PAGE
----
The hotel workers made redundant at Fairmont Southampton Princess agreed, in writing by signing loan agreements by the Bermuda Government, so they could file a class action suit against the hotel’s owners.
This from Finance Minister Curtis Dickinson, in the wake of criticism that no plan was put in place to ensure that Gencom pays out millions of dollars in redundancy payments instead of placing it on the shoulders of the unemployed employees or taxpayers.
Speaking at a joint news conference on Monday, the Minister said if Gencom fails to make redundancy payments, lawyers for the employees will sue.
Lawyers hired on their behalf will be writing to Gencom shortly seeking payment. If there is no response they will file a lawsuit in Bermuda’s Supreme Court.
According to the Minister, the employees agreed to file a class action lawsuit when they signed their loan agreements from the Government.
He also stated that the Government was prepared to work with other investors to get the renovation project carried out, if Gencom fails to raise sufficient capital.
He also reaffirmed the Government’s commitment to “continue the work required to provide a safety net to those persons and businesses who are experiencing financial difficulties as a result of the pandemic.
To date, $9.7 million had been paid to 552 employees with another owed to a total of 700 employees.
In particular, I would like to address a number of questions that have arisen over the course of the last couple of days in the media and generally surrounding payments in the absence of an agreement with Gencom or their subsidiary Westend Properties Limited.
First, some background information. As previously advised, the Government of Bermuda put into action a plan to pay the workers directly. These are people who had been made redundant, were due redundancy pay, and after not receiving these payments as promised, urgently required funds to provide for themselves and their families.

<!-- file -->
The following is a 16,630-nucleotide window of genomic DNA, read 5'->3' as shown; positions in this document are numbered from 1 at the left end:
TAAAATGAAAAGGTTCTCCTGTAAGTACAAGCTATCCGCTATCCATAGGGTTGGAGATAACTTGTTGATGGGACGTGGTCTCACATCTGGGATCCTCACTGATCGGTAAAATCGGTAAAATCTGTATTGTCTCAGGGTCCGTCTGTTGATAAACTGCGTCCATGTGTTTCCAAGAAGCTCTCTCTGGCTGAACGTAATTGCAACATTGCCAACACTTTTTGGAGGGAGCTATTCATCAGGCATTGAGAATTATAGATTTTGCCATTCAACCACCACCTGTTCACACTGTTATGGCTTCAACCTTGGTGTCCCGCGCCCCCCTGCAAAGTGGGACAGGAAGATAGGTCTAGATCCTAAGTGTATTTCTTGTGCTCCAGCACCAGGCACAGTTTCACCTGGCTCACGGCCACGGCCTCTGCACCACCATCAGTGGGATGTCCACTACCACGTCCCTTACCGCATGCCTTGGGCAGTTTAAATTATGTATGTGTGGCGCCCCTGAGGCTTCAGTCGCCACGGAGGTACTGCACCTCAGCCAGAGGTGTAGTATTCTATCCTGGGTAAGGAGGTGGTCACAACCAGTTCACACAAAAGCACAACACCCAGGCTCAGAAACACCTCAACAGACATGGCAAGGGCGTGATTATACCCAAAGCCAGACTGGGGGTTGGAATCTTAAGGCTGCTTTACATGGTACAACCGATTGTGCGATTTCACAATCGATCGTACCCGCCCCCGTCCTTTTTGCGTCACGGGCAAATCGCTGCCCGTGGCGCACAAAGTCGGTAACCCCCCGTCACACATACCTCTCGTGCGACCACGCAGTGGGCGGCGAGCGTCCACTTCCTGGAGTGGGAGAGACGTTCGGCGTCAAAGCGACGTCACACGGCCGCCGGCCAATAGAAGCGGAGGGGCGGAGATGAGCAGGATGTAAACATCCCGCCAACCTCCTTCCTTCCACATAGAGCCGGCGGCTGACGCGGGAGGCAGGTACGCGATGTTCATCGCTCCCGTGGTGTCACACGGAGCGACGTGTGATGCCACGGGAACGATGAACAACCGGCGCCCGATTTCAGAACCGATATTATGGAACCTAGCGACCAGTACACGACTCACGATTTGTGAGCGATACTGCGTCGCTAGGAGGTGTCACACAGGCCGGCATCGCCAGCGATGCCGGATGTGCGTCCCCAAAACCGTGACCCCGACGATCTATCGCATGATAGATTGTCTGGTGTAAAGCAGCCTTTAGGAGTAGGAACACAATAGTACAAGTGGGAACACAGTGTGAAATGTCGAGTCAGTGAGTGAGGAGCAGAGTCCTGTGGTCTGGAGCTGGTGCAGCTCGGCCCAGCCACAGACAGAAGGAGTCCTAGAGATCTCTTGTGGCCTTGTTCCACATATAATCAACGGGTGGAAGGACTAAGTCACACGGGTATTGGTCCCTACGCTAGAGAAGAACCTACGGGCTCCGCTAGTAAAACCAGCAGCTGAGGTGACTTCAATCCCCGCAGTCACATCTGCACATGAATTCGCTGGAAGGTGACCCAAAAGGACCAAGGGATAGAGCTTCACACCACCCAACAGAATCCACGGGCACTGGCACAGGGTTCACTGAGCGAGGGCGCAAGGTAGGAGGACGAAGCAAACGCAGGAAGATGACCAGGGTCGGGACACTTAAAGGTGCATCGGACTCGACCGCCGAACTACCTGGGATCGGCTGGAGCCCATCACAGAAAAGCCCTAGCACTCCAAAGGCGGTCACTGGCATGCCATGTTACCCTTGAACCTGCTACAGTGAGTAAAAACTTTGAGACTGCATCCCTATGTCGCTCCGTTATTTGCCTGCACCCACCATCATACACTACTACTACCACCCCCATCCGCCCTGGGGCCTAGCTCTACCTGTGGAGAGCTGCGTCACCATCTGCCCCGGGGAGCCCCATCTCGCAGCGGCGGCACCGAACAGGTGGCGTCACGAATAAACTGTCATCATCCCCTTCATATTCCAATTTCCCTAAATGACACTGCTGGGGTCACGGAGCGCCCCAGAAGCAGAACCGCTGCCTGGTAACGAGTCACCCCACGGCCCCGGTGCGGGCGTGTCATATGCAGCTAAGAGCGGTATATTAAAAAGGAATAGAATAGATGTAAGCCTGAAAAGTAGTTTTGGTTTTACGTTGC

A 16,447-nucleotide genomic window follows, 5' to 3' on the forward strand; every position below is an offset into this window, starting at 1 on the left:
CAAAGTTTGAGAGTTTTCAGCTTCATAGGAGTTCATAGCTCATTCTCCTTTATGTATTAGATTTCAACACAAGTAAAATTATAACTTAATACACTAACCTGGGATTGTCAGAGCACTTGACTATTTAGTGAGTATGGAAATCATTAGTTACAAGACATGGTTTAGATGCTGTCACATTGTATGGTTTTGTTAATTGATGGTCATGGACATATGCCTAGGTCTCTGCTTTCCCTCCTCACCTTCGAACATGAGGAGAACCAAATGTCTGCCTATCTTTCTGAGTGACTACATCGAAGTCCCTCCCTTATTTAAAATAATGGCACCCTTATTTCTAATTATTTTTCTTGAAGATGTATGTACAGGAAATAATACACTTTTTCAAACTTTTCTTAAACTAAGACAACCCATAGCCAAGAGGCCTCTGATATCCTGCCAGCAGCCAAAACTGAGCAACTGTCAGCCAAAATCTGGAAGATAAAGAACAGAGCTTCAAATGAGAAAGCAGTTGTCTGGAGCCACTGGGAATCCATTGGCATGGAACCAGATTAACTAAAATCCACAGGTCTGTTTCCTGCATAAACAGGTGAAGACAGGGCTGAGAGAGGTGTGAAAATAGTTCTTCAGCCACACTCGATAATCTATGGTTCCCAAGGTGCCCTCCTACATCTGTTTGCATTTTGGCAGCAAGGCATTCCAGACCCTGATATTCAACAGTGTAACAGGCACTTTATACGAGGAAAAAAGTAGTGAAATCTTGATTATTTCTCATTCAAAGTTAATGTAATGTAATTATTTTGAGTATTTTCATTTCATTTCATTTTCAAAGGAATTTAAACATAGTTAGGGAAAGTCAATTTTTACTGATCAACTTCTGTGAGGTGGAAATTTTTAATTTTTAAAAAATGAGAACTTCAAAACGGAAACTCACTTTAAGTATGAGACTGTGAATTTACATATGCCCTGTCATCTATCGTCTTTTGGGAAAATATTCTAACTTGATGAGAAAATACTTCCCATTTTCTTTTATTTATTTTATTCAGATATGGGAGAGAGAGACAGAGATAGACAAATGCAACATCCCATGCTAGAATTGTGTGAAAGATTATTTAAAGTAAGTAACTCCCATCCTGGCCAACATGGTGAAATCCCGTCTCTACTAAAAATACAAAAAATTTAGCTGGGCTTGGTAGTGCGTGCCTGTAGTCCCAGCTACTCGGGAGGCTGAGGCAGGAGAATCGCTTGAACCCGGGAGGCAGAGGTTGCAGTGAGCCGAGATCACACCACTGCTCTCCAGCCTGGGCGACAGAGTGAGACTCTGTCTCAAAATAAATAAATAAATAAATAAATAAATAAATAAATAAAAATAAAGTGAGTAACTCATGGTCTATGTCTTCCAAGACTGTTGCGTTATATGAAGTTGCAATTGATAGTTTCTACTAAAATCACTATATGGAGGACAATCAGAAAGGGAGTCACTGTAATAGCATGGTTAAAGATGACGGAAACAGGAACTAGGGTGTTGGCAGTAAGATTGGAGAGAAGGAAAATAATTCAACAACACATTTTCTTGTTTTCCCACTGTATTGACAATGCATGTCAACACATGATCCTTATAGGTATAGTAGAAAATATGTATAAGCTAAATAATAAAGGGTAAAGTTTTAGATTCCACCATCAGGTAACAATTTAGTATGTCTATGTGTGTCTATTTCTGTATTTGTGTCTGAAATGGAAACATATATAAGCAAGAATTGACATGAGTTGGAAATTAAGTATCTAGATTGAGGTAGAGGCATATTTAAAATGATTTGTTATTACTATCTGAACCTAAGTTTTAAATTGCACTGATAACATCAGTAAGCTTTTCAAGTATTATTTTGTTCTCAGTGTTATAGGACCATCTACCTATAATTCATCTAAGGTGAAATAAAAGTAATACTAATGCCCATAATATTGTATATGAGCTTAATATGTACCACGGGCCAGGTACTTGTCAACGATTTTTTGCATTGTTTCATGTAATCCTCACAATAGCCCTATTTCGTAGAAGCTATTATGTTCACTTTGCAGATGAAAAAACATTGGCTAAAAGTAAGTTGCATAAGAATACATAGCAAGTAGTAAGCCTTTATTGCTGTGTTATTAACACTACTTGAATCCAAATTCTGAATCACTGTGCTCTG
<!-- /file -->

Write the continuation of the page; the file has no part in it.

As of the end of last week, we advanced about $9.7 million or 89 percent of the total amount due of approximately $11 million. This included payments made to 552 or 82 percent of the 671 former employees that were due redundancy payments and offered advances by the Government.
The timing of any further advances is completely subject to any remaining employees submitting properly signed documentation.
I would like to deal with the legal position surrounding our actions/decision. Section 33  of the Employment Act 2000 [As amended] reads as follows:
Subject to section 232 of the Companies Act 1981 (expenses of liquidation), but notwithstanding section 236 of that Act )priority of creditors) or any other enactment, on the winding up of an employer’s business or the appointment of a receiver, the claim of an employee to wages and other payments due under his contract or under this Act shall have priority over all other creditors, including the Crown.
Prior to making payments to the employees, we took advice from leading UK and Bermuda Counsel on the impact of the Employment Act. The Agreements entered into by each Employee prior to their payment are likewise designed with the statute in mind.